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J Neurochem. 1999 Dec;73(6):2424-33.

Botulinum neurotoxin E-insensitive mutants of SNAP-25 fail to bind VAMP but support exocytosis.

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1
Centro CNR Biomembrane and Department of Biomedical Sciences, University of Padova, Italy.

Abstract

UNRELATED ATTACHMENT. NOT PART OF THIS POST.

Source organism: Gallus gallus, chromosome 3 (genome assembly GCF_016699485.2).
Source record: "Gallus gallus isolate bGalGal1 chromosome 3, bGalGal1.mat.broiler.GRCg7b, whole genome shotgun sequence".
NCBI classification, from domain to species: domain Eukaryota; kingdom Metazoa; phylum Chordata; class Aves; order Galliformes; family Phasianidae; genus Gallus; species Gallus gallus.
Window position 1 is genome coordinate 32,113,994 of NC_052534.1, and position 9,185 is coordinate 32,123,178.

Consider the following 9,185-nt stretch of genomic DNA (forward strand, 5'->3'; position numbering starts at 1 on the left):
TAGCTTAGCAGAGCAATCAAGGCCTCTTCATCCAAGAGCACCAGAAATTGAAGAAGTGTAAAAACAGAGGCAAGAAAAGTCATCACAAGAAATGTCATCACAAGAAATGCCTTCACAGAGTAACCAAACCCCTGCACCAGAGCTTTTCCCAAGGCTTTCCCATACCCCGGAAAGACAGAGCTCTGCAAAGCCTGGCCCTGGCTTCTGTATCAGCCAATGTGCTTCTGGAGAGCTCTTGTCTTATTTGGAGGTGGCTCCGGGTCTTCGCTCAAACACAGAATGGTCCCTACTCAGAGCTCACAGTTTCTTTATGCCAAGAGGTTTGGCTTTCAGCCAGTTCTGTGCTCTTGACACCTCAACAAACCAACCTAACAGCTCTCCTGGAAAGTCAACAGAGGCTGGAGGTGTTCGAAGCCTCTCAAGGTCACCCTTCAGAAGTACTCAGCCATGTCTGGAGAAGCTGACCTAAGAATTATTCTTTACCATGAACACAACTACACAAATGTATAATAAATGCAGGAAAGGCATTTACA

Neurotransmitter release from synaptic vesicles is mediated by complex machinery, which includes the v- and t-SNAP receptors (SNAREs), vesicle-associated membrane protein (VAMP), synaptotagmin, syntaxin, and synaptosome-associated protein of 25 kDa (SNAP-25). They are essential for neurotransmitter exocytosis because they are the proteolytic substrates of the clostridial neurotoxins tetanus neurotoxin and botulinum neurotoxins (BoNTs), which cause tetanus and botulism, respectively. Specifically, SNAP-25 is cleaved by both BoNT/A and E at separate sites within the COOH-terminus. We now demonstrate, using toxin-insensitive mutants of SNAP-25, that these two toxins differ in their specificity for the cleavage site. Following modification within the COOH-terminus, the mutants completely resistant to BoNT/E do not bind VAMP but were still able to form a sodium dodecyl sulfate-resistant complex with VAMP and syntaxin. Furthermore, these mutants retain function in vivo, conferring BoNT/E-resistant exocytosis to transfected PC12 cells. These data provide information on structural requirements within the C-terminal domain of SNAP-25 for its function in exocytosis and raise doubts about the significance of in vitro binary interactions for the in vivo functions of synaptic protein complexes.

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